Monday, December 16, 2013
I'm writing this in the Tea break on the fourth day of the Third Test at the WACA. Australia are two up in the series so far, and England are staring down the gun barrel of a third consecutive loss. The Ashes are as little as one session within reach for Australia. Here are some of my thoughts on the series so far.
Australia's supremacy or England's weakness?
In three consecutive Tests, Australia has set England a lead of over 500 to chase. According to the commentators, that has never happened before, ever. Australia's batsmen have made seven hundreds thus far in the series; England's have made none. Australia have made an innings total above 400 twice (including a 570); England not once.
What's happening? England are being steamrolled much more comprehensively than Australia were in the English summer. I felt dejected during the last Ashes series, but I can only begin to imagine what it must feel like to be an England fan now. There was no question of Australia being better than the 3-0 scoreline for the last Ashes series seemed to suggest, but this is a complete turnaround in fortunes. I expected England to win this series by perhaps a 3-1 or 2-1 margin. Now it seems that a 5-0 whitewash for Australia is by no means off the cards, as Glenn McGrath, for once, will be pleased to know.
It's hard to process what's taken place. Have Australia rediscovered the old mojo? Mitchell Johnson has certainly been the X-factor for Australia this series, but Australia's success can't be put down solely to Mitch. I feel that it partly has to do with England being weaker this series. It's not only that Trott has been missing from the England batting lineup for the second and third Tests, it's also that England have been poor and mentally weak in all departments of the game. Many England wickets have been self-induced - complete gifts for Australia. England's fielding has been poor, and their bowling hasn't been up to their usual standard. Australia have been good enough to exploit that weakness, making England spend excessive time in the field watching the Ashes slip away from them run by run.
I was wrong about David Warner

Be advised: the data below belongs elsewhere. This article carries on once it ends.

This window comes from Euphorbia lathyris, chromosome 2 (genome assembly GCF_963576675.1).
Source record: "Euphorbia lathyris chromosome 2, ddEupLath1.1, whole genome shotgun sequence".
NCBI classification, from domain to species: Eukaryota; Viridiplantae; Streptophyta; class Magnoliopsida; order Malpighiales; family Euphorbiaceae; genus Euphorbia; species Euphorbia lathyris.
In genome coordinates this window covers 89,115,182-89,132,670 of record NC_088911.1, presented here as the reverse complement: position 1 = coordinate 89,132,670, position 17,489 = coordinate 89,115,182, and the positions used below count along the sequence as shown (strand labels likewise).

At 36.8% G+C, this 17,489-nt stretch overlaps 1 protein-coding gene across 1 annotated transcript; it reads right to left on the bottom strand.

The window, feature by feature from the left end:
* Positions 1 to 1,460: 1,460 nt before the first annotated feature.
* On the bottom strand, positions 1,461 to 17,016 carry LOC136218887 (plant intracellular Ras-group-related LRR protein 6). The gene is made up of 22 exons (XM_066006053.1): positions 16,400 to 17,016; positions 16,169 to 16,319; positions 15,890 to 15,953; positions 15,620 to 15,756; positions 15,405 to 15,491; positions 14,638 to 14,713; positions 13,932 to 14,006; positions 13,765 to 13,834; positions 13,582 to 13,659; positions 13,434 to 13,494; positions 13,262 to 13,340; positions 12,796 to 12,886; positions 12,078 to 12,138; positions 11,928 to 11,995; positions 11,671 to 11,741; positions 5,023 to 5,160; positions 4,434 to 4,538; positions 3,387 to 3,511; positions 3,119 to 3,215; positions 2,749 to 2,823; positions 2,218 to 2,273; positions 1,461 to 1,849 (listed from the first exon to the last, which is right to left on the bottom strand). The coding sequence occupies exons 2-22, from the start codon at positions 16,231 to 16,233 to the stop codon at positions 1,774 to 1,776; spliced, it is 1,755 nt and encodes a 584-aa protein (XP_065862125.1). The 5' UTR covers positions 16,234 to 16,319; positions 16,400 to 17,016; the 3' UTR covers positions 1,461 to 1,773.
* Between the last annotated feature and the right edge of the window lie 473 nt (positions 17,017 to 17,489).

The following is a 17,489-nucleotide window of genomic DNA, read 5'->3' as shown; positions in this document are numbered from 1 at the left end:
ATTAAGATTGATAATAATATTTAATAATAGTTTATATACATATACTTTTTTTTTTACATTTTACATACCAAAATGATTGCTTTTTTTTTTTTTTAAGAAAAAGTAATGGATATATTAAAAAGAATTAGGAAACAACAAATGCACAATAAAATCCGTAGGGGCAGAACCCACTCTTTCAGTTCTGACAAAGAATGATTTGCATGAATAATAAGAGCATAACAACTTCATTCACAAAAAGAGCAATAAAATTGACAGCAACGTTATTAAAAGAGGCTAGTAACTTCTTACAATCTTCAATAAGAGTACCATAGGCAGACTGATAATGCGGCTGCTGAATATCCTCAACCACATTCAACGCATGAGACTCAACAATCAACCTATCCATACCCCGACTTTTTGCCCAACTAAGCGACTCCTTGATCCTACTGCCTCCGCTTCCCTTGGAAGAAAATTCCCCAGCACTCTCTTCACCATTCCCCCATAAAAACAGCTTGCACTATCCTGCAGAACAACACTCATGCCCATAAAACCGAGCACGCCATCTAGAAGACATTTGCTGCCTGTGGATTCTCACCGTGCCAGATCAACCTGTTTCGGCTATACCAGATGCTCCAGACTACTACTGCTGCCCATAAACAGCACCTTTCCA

Boy, was I wrong about David Warner. After India, I had him down as inexorably on the fast track out of the Test team, to be consigned in perpetuity to a flashy yet quaint and supremely unmemorable career in the Big Bash. He was dropped from the Test side in the last Ashes series in England before being flown back in after making 193 against South Africa A. I've got to admit, I had written him off. I didn't think he was suited to Test cricket. I used to get very anxious every time he came to the crease. I thought he was a liability, and that it would, ultimately, be a good thing if he were to be permanently dropped to make way for a proper opener.
But this Ashes series, he's gone and proven me very wrong. His batting figures thus far this series are: 49, 124, 29, 83*, 60, 112. Something has obviously changed. Has his girl made an honest man of him? Is his commitment to become the next Mr Cricket paying off? Whatever it is, it's working. To be sure, the way he lost his wicket in the last of his innings was incredibly reckless and unprofessional, but he has an average for 91.40 for the series so far, the highest average of both the Australian and England sides. He now has a career average of 43.21. Fair play to the man, he has completely changed my mind about him through the sheer brilliance of his performance. Not many people can do that. I can now say definitively that I see Warner as being essential to the future of Australian cricket. Like Steve Smith, I think Warner is another exciting young prospect for Australia. At 27 years of age, Warner has a long career ahead of him; he can only get better from here, and I can see him maturing into a very talented, quality opener for Australia. We talk about the glory days of Australia being over - but if those glory days are ever to return, surely David Warner will be there in the thick of it.
Shane Watson haters gonna hate
I've written about this before. Shane Watson is the man who divides Australian cricket. He's like vegemite - you either love him or you hate him. The hatred of some of those who hate him borders on pathological. To their minds, there is no debate about it: he must be dropped and kept away from the Test team with a twenty-foot barge pole. To them, Shane Watson can do nothing right. Every success he makes is tainted or diminished in some way. Every failure is justification for dropping him. Therefore, it was no surprise to me when I read the reaction of one anti-Watsonite on Twitter when Watson got his hundred in this Test: "Kill me." There you have it: these people actually want Watson to fail. They would rather Australia's total have been one hundred runs less than for those runs to have been made by Shane Watson. Others were saying his hundred doesn't count because he was batting as if it were an ODI rather than a Test match. It's quite honestly pathetic, unsporting and unpatriotic. Where's the Aussie spirit of a fair-go? Quite clearly absent in these mean-spirited individuals. Why not recognise Watson for the genuine, albeit inconsistent, talent that he is? They can't, because their disdain for Watson is not rational, but emotional.
Monday, October 21, 2013